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Moderating the impact of patent linkage on access to medicines: lessons from variations in South Korea, Australia, Canada, and the United States
- Moderating the impact of patent linkage on access to medicines: lessons from variations in South Korea, Australia, Canada, and the United States
- Son, Kyung-Bok; Lopert, Ruth; Lee, Tae-Jin; Gleeson, Deborah
- Ewha Authors
- Issue Date
- Journal Title
- GLOBALIZATION AND HEALTH
- GLOBALIZATION AND HEALTH vol. 14
- Free trade agreements; Patent linkage; Linkage; Access to medicines; TRIPS-plus; Constructive ambiguity
- SCIE; SSCI; SCOPUS
- Document Type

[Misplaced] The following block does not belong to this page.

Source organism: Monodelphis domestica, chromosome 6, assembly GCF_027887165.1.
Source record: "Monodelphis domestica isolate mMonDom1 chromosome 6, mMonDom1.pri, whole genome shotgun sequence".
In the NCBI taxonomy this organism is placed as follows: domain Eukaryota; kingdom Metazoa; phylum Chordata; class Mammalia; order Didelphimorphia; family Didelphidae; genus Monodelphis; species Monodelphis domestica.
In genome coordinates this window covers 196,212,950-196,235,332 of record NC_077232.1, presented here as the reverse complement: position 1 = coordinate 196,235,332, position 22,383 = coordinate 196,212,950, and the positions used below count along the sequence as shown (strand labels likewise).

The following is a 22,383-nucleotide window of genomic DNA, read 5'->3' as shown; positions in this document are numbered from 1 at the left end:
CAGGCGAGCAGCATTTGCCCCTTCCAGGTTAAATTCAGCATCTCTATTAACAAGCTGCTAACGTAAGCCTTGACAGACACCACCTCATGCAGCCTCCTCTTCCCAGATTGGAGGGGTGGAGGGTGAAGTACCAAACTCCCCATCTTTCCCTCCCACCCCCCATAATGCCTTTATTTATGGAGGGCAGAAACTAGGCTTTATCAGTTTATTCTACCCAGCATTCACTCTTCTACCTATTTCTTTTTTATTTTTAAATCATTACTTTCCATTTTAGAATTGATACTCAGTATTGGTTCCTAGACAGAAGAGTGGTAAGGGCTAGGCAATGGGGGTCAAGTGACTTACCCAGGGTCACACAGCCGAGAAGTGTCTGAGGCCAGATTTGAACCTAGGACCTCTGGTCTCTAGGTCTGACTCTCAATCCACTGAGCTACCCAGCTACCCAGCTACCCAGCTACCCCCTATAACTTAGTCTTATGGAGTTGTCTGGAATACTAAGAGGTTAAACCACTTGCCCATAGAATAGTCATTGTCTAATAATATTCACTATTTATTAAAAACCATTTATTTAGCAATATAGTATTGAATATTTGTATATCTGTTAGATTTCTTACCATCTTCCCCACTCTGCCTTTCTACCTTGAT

- BackgroundThe inclusion of patent linkage mechanisms in bilateral and plurilateral trade and investment agreements has emerged as a key element in the United States' TRIPS-Plus intellectual property (IP) negotiating agenda. However, the provisions establishing patent linkage mechanisms in several agreements appear to reflect a degree of ambiguity, potentially enabling some flexibility in their implementation. In this study, we reviewed the features of the prototypic patent linkage mechanism established by the Hatch-Waxman Act in the United States, and compared these with the implementation of systems in three countries whose agreements with the US include patent linkage obligations. From these analyses, we draw lessons for moderating the impact of these mechanisms on access to generic medicines.MethodsWe reviewed the features of the patent linkage mechanism in the US, and undertook a detailed analysis of relevant treaty provisions and the manner of implementation in Canada, Australia, and South Korea.ResultsA key difference between the US implementation of patent linkage and that of its trading partners is the disparate treatment afforded to biologics. Because of the significant differences in the regulatory frameworks applying to small molecule and biologic medicines in the US, the Hatch- Waxman provisions do not apply to biologics and they are not subject to patent linkage. By contrast, the regulatory frameworks in Canada, Australia and South Korea do not reflect similar distinctions and thus patent linkage mechanisms also capture biologics. Additional variations in implementation, mainly the result of constructive ambiguities in the respective treaty texts, offer potential opportunity for mitigating the adverse impact of patent linkage provisions on market entry of generic medicines. Practical measures include ensuring the availability of an accessible, transparent and easily searchable database of patent information; avoiding automatic stays of generic marketing approval where possible; and requiring certification by rights holders to prevent abuse of the system.ConclusionsWhere countries accept treaty obligations to establish patent linkage mechanisms, the impact on access to generic medicines may be moderated to a degree by retaining and exploiting constructive ambiguities in the treaty text and addressing practical aspects of implementation.
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